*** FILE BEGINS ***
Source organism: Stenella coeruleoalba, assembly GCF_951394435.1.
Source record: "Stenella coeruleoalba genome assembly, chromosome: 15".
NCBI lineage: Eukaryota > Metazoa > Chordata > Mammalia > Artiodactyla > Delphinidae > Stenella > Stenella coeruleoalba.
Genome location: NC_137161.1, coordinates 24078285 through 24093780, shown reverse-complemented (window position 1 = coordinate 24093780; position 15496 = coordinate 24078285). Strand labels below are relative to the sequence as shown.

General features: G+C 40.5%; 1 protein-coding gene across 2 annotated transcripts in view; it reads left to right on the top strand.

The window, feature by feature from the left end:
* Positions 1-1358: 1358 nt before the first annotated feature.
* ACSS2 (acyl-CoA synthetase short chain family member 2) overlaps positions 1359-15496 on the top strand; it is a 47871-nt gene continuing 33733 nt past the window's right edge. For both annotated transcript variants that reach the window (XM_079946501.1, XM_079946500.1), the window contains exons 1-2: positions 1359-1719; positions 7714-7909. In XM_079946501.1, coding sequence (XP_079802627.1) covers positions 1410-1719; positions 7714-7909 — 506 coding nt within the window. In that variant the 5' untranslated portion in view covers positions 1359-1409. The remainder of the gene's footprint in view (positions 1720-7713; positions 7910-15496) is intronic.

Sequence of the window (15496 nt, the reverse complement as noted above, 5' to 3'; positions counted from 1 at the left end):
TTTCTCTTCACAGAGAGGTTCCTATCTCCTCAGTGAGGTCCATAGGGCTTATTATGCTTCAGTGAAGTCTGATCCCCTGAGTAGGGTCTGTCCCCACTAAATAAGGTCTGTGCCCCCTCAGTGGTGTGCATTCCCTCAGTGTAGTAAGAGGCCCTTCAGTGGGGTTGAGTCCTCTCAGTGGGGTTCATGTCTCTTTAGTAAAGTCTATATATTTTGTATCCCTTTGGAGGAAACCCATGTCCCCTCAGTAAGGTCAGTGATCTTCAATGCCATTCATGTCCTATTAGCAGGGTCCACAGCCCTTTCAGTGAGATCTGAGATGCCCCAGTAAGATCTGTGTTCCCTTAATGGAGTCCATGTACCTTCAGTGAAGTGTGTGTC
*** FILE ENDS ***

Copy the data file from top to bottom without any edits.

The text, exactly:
Source organism: Stenella coeruleoalba, assembly GCF_951394435.1.
Source record: "Stenella coeruleoalba genome assembly, chromosome: 15".
NCBI lineage: Eukaryota > Metazoa > Chordata > Mammalia > Artiodactyla > Delphinidae > Stenella > Stenella coeruleoalba.
Genome location: NC_137161.1, coordinates 24078285 through 24093780, shown reverse-complemented (window position 1 = coordinate 24093780; position 15496 = coordinate 24078285). Strand labels below are relative to the sequence as shown.

General features: G+C 40.5%; 1 protein-coding gene across 2 annotated transcripts in view; it reads left to right on the top strand.

The window, feature by feature from the left end:
* Positions 1-1358: 1358 nt before the first annotated feature.
* ACSS2 (acyl-CoA synthetase short chain family member 2) overlaps positions 1359-15496 on the top strand; it is a 47871-nt gene continuing 33733 nt past the window's right edge. For both annotated transcript variants that reach the window (XM_079946501.1, XM_079946500.1), the window contains exons 1-2: positions 1359-1719; positions 7714-7909. In XM_079946501.1, coding sequence (XP_079802627.1) covers positions 1410-1719; positions 7714-7909 — 506 coding nt within the window. In that variant the 5' untranslated portion in view covers positions 1359-1409. The remainder of the gene's footprint in view (positions 1720-7713; positions 7910-15496) is intronic.

Sequence of the window (15496 nt, the reverse complement as noted above, 5' to 3'; positions counted from 1 at the left end):
TTTCTCTTCACAGAGAGGTTCCTATCTCCTCAGTGAGGTCCATAGGGCTTATTATGCTTCAGTGAAGTCTGATCCCCTGAGTAGGGTCTGTCCCCACTAAATAAGGTCTGTGCCCCCTCAGTGGTGTGCATTCCCTCAGTGTAGTAAGAGGCCCTTCAGTGGGGTTGAGTCCTCTCAGTGGGGTTCATGTCTCTTTAGTAAAGTCTATATATTTTGTATCCCTTTGGAGGAAACCCATGTCCCCTCAGTAAGGTCAGTGATCTTCAATGCCATTCATGTCCTATTAGCAGGGTCCACAGCCCTTTCAGTGAGATCTGAGATGCCCCAGTAAGATCTGTGTTCCCTTAATGGAGTCCATGTACCTTCAGTGAAGTGTGTGTC